Efficacy of Enzyme Filters in Viral Inactivation
Viruses are 10 to 100 times smaller than bacteria and consist of nucleic acids (DNA or RNA) enclosed inside a coating of protein. They are unable to reproduce on their own. Viruses are only able to reproduce by entering cells of a bacterium, animal, or plant and utilizing the metabolic system of that host organism.
80% of known viruses have glycoprotein envelope shells which enclose the inner nucleic acids and proteins. S- Protein spikes in these envelopes allow viruses to invade the host organisms.
If the viral envelope is broken down, the virus becomes unable to invade the host cell, but rather gets absorbed by it, essentially losing its functionality. This is known as viral inactivation.
Through its unique action, the enzyme immobilized on the filter media dissolves viral envelopes, and thereby render theoretically all envelope viruses inert.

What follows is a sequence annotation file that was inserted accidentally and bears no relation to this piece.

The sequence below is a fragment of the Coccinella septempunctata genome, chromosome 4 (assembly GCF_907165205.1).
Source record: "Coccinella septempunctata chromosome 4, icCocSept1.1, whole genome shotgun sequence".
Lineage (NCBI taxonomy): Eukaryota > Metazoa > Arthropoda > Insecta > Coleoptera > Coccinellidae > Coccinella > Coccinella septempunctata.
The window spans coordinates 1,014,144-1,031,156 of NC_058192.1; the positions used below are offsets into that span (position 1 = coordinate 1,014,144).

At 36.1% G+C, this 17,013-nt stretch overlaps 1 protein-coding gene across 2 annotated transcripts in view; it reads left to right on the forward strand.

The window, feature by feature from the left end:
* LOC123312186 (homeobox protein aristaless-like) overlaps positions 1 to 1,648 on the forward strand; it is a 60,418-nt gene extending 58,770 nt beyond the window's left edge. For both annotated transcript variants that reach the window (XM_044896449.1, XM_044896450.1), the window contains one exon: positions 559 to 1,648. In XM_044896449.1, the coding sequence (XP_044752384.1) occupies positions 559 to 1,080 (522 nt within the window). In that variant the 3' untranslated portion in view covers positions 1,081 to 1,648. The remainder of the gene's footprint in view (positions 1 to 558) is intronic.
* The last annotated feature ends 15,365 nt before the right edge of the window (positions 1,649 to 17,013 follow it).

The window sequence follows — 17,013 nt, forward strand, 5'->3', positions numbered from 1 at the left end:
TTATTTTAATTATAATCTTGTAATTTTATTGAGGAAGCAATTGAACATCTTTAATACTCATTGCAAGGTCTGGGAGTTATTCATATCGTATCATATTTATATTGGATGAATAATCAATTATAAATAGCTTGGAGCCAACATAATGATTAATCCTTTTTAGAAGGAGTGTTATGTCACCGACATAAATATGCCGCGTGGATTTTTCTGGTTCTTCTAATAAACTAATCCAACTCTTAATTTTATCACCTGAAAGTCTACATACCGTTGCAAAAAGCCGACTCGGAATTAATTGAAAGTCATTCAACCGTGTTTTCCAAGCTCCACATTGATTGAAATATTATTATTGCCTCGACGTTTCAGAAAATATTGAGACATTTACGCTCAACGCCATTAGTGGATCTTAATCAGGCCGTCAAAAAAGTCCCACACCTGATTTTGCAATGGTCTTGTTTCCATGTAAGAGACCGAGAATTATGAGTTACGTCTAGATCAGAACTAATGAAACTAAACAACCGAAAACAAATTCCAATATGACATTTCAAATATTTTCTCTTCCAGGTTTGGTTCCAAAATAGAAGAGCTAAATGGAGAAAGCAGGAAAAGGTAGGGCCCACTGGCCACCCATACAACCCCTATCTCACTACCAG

The other 20% are non-envelope viruses, which the enzyme filter is not effective to inactivate. However, due to the antibacterial function, no host microorganisms can survive on the filtration media surfaces, and viruses are unable to proliferate (effective inactivation).
Enzyme Filters been tested and shown to be effective in inactivating the following viruses:
|Orthomyxovirus||Influenza Virus A|
|Orthomyxovirus||Influenza Virus B|
|Herpes||Herpes Simplex Virus(HSV)|
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|Department||Environmental Catalyst Div.|